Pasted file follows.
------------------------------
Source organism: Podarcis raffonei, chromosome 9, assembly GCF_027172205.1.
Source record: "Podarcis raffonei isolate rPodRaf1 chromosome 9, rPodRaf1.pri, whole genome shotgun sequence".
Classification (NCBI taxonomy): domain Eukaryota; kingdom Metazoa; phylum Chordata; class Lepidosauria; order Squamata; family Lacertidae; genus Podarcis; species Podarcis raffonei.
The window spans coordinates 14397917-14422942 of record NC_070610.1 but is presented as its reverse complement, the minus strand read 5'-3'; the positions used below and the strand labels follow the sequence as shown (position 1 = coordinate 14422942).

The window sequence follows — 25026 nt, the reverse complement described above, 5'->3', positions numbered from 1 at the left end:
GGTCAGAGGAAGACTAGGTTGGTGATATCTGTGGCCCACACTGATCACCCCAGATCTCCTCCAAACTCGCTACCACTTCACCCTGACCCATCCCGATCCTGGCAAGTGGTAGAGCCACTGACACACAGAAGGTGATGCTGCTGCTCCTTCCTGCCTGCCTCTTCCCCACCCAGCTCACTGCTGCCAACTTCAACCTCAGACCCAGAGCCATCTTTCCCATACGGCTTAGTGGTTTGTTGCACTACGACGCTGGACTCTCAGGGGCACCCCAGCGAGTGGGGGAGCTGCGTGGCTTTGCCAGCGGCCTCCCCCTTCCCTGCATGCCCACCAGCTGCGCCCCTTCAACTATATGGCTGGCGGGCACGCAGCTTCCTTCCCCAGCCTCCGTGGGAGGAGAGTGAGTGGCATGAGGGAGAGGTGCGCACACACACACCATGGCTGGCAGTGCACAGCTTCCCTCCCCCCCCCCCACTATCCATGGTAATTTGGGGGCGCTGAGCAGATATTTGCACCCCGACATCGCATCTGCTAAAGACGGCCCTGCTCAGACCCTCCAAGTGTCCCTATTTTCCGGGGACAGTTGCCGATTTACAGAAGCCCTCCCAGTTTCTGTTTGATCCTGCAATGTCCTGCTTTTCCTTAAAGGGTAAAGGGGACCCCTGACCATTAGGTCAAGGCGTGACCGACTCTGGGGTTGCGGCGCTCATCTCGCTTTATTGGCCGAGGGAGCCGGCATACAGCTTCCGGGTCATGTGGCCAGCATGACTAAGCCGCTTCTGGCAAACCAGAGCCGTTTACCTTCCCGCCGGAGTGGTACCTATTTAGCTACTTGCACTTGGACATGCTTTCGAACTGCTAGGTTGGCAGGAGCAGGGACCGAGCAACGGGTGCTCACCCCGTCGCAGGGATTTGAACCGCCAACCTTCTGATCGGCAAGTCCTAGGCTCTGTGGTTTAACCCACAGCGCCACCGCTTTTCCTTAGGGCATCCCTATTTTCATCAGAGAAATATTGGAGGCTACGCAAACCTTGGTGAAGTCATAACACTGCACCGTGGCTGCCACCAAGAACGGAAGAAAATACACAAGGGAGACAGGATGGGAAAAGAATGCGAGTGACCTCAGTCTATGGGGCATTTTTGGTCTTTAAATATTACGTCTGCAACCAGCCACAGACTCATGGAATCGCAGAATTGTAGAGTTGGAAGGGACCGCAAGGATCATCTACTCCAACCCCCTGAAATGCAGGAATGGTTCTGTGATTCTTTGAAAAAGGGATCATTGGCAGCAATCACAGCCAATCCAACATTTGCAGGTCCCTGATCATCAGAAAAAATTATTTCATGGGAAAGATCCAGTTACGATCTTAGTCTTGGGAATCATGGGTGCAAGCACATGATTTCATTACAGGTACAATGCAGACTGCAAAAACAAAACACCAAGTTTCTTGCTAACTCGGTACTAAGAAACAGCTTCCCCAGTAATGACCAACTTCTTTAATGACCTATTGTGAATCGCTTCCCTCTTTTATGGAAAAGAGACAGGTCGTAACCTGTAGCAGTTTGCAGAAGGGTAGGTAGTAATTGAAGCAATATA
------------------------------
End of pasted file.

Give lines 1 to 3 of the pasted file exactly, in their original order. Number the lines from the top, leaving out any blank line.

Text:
Source organism: Podarcis raffonei, chromosome 9, assembly GCF_027172205.1.
Source record: "Podarcis raffonei isolate rPodRaf1 chromosome 9, rPodRaf1.pri, whole genome shotgun sequence".
Classification (NCBI taxonomy): domain Eukaryota; kingdom Metazoa; phylum Chordata; class Lepidosauria; order Squamata; family Lacertidae; genus Podarcis; species Podarcis raffonei.